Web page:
When movies bring people together

By Natalie Lange

Movies are more than just pictures on a screen. They bring characters to life, tell stories, and bring people from all walks of life together. When Josué Almansa talks about movies, his face lights up. He passionately sees them as a great tool of learning, since every film brings across a different message.    

“Movies can help us become better people and improve ourselves by creating dialogue,” says Josué Almansa. He notes that while not all movies out there are necessarily good, some do tell important stories or raise important questions.  

Inspired by movie nights organised by Utrecht based organization, L’Abri, Almansa decided to create “Lets movie it.” These monthly movie nights invite all Groningen citizens of any age and nationality to come together, watch movies and discuss their content afterwards.  The events started a year ago in February 2018 and show mainly movies in English or otherwise with English subtitles. 

“After the movie we sit together and share our first impression,” explains Almansa. For him this part of the event is special because everyone interprets each movie differently, and by discussing it new perspectives come to the surface.

The group discussions are not limited to any specific aspect of the movie, it is more about sharing opinions, thoughts and connecting the plot to personal experiences. The discussion is open to all opinions and in Almansa’s eyes, “it is okay to disagree.” Seeing people discuss a film brings him joy even weeks after the event.  

Movies that challenge you

Almansa discovered his passion for analysing movies when he was a teenager. “I had a good philosophy teacher who challenged us to critically analyse a film and identify potential messages,” says Almansa.

“One goal of this project is to learn something that is not included in our academic environment and to gain more life experience through the stories that are told in the movies,” he explains. In his eyes it’s important to create a safe space where people can discuss meaningful topics, such as different worldviews, the role of idols, the purpose of life or forgiveness.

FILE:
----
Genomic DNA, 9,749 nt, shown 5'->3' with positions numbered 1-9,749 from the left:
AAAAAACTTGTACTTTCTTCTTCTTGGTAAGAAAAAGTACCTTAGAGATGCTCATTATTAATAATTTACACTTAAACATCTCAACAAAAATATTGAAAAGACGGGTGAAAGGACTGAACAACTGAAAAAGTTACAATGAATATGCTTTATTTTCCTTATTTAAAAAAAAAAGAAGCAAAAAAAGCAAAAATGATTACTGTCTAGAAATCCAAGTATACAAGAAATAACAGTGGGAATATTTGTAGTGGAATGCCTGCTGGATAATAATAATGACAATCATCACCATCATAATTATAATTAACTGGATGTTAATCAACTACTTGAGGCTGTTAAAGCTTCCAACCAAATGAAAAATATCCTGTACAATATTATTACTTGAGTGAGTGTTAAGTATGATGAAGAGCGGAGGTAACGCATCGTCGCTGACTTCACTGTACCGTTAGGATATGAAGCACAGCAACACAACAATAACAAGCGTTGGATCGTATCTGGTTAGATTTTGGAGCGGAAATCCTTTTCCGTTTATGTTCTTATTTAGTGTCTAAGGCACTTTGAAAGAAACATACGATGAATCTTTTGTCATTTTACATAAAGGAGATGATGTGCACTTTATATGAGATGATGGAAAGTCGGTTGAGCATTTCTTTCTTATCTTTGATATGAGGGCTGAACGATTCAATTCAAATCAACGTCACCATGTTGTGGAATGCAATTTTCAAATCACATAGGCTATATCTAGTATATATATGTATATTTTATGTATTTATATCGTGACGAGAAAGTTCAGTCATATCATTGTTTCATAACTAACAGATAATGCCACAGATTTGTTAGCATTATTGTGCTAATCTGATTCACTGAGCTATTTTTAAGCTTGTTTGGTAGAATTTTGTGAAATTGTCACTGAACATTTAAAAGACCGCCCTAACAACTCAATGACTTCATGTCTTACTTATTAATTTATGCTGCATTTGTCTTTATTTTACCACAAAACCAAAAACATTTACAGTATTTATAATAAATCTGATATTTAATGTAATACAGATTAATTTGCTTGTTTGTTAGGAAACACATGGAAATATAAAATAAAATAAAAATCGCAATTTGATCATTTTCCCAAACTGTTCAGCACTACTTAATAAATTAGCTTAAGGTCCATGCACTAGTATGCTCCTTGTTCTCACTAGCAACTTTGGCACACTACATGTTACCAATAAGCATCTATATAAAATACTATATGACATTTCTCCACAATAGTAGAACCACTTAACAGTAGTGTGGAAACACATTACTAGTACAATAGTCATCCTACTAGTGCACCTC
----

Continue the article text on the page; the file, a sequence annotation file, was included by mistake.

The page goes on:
“Good movies are able to connect people and challenge their worldviews,” says Almansa. He enjoys the moments during a movie when everyone shares the same emotions and empathises with characters, such as Prince Albert in The King’s Speech. The Italian movie La Vita È Bella is one of his all-time favourites.

The movies selected for the event are not restricted to a specific genre but should be inclusive and facilitate a meaningful discussion afterwards. “If a movie is extremely specific to one particular culture, I won’t show it because other people can’t connect to it,” says Almansa.

He likes to select movies that are not necessarily popular but stoke discussion such as The Railway Man, The Dark Horse or The Straight Story. “I personally think a good movie deals with important questions of life to which we can, in a sense, relate or which might challenge our worldviews,” says Almansa.

The number of attendees varies and depends on the movie selected. The average movie night has around thirteen attendees, but for the movie Dead Poet’s Society, which was shown in February, around thirty people showed up. Upcoming movie nights are announced via Facebook and an email distribution list.

By showing movies with intriguing characters, moral dilemmas, big ideas and hidden truths, Almansa is daring people to explore and reflect movies on a deeper level.

As Mr. Keating from Dead Poets Society puts it: “There’s a time for daring and there’s a time for caution, and a wise man understands which is called for.”

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